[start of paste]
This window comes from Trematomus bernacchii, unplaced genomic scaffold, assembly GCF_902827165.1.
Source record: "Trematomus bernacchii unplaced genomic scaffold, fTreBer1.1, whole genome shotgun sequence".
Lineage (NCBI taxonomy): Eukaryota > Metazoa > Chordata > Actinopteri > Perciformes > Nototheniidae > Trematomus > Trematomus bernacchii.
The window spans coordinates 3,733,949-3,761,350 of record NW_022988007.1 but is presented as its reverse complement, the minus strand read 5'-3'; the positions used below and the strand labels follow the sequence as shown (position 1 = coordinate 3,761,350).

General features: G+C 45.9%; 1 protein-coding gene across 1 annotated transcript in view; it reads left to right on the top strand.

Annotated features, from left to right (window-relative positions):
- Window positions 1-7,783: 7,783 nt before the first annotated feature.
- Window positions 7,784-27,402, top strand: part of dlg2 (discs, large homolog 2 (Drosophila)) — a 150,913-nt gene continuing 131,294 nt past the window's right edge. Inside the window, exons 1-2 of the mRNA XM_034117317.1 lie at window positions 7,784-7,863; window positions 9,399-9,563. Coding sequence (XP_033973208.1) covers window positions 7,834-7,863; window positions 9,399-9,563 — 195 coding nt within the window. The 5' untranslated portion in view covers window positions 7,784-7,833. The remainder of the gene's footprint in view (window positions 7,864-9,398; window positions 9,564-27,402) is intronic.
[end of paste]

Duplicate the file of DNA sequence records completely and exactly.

This window comes from Trematomus bernacchii, unplaced genomic scaffold, assembly GCF_902827165.1.
Source record: "Trematomus bernacchii unplaced genomic scaffold, fTreBer1.1, whole genome shotgun sequence".
Lineage (NCBI taxonomy): Eukaryota > Metazoa > Chordata > Actinopteri > Perciformes > Nototheniidae > Trematomus > Trematomus bernacchii.
The window spans coordinates 3,733,949-3,761,350 of record NW_022988007.1 but is presented as its reverse complement, the minus strand read 5'-3'; the positions used below and the strand labels follow the sequence as shown (position 1 = coordinate 3,761,350).

General features: G+C 45.9%; 1 protein-coding gene across 1 annotated transcript in view; it reads left to right on the top strand.

Annotated features, from left to right (window-relative positions):
- Window positions 1-7,783: 7,783 nt before the first annotated feature.
- Window positions 7,784-27,402, top strand: part of dlg2 (discs, large homolog 2 (Drosophila)) — a 150,913-nt gene continuing 131,294 nt past the window's right edge. Inside the window, exons 1-2 of the mRNA XM_034117317.1 lie at window positions 7,784-7,863; window positions 9,399-9,563. Coding sequence (XP_033973208.1) covers window positions 7,834-7,863; window positions 9,399-9,563 — 195 coding nt within the window. The 5' untranslated portion in view covers window positions 7,784-7,833. The remainder of the gene's footprint in view (window positions 7,864-9,398; window positions 9,564-27,402) is intronic.